Them and us

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Not long ago, farms were considered the lifeblood of communities, crucial suppliers of local produce as much as they were businesses that supported the local economy. More recently, however, farmers have been cast as industrial-scale polluters and corporate profiteers. What on Earth went wrong?

The change in public attitudes to farming has been a gradual erosion of trust that can be traced back to October 16, 2001, the day that dairy went corporate.

“New Zealand now produces enough milk for 45 million people, more than 90 per cent of it is going to people abroad,” says Daniel Tisch, a doctoral candidate at University of Auckland’s School of Business. “So the stakeholders are no longer just the local communities, but international markets too.”

Tisch has been interviewing farmers around the country to understand how they make sense of the dramatic changes shaping their businesses.

“People in local communities used to understand where milk came from, it was a health product distributed in schools,” said one Northland farmer interviewed by Tisch. “We were promoting the goodness of milk, but Fonterra dropped the ball. Young people don’t know where their food comes from now, they just see an industry that pollutes and sends milk overseas.”

New Zealand society has benefited from the international trade of dairy products, but it’s changed the structure of rural communities—dairy farms are being purchased by investors and run by sharemilkers which has a social impact say Barry and Kate Came, long-time dairy farmers interviewed by Warren Judd in this issue. “Most of those who work on farms are now transitory workers who’ll only be there for a year, two at the most. They have no roots in or commitment to the local community,” says Kate.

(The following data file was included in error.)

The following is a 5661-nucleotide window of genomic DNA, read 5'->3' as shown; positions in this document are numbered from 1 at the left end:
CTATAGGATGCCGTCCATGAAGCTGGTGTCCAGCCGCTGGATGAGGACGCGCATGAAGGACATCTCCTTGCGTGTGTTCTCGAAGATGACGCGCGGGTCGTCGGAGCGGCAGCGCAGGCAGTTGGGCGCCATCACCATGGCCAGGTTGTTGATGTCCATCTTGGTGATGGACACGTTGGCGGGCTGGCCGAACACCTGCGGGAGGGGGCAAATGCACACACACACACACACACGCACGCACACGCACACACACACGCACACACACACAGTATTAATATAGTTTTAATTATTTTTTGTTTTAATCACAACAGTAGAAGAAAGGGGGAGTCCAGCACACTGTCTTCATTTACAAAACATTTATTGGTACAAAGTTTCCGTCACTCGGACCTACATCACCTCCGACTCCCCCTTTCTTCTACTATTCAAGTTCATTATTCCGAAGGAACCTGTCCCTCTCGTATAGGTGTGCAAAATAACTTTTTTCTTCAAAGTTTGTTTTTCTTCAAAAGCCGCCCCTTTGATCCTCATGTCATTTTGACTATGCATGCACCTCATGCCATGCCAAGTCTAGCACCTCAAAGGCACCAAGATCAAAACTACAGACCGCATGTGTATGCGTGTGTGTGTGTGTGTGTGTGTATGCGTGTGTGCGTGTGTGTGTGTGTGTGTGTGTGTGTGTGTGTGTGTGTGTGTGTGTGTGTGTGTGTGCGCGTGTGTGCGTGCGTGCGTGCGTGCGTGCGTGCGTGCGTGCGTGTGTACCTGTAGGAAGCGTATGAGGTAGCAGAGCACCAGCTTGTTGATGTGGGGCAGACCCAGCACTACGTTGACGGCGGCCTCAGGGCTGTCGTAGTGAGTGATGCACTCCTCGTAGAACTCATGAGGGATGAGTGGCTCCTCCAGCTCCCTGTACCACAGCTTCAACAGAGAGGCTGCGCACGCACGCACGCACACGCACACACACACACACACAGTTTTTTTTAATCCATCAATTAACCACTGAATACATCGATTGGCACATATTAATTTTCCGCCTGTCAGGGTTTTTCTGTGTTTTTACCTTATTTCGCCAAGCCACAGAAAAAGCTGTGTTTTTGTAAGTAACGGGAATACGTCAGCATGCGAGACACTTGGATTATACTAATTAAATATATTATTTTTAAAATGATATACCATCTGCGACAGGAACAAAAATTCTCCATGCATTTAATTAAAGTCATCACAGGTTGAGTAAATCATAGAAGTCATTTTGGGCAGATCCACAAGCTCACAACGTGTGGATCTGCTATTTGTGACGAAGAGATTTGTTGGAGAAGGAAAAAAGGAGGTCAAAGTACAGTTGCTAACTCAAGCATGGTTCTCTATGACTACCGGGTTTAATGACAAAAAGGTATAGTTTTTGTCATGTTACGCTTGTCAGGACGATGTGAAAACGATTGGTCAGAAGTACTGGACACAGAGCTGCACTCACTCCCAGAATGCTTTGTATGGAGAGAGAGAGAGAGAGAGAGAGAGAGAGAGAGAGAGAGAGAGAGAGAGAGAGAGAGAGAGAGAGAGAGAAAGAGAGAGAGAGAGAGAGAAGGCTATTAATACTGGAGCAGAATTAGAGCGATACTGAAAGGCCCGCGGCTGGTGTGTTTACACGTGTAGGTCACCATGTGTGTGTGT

It’s changed the public conversation too. The scrutiny applied to environmental compliance has been alienating and distressing for farmers, as has been public criticism of run-off and effluent entering rivers and streams. Farmers are also being encouraged to expand and intensify by Fonterra and the government, which is betting the farm on a doubling of agricultural production by 2025.

“There’s a lot of uncertainty out there,” says Tisch. “And a bit of shame. Farmers don’t know how to address the problems and they feel like they’ve been broadsided. It’s their land, they want to do what they want with it, but they’re afraid to say something in public that will implicate themselves or the industry.”

The parties have become opponents and the conversation has stalled, despite shared values.

“Farmers care deeply about the environment, that’s come through very strongly in my research,” says Tisch. “But the corporate conversation will only be changed when the situation becomes intolerable to a larger and larger number of people; when enough people no longer feel safe swimming in their rivers, and farmers are forced to reflect that outlook in the executives they vote to the board.”

The challenge for farmers is to balance their dual responsibility to an international customer and a local community.

That message need not be conflicted—the international image of New Zealand commodities benefits enormously from the ‘clean, green’ story. If that image is eroded, the value of the commodity will suffer, if it’s enhanced, everyone benefits.

Rather than facing off as opponents, it’s time to re-connect industry and community, something that made its first tentative steps during the Living Water public open days in April—a new partnership between Fonterra and the Department of Conservation, and the opportunity for a new conversation to begin.

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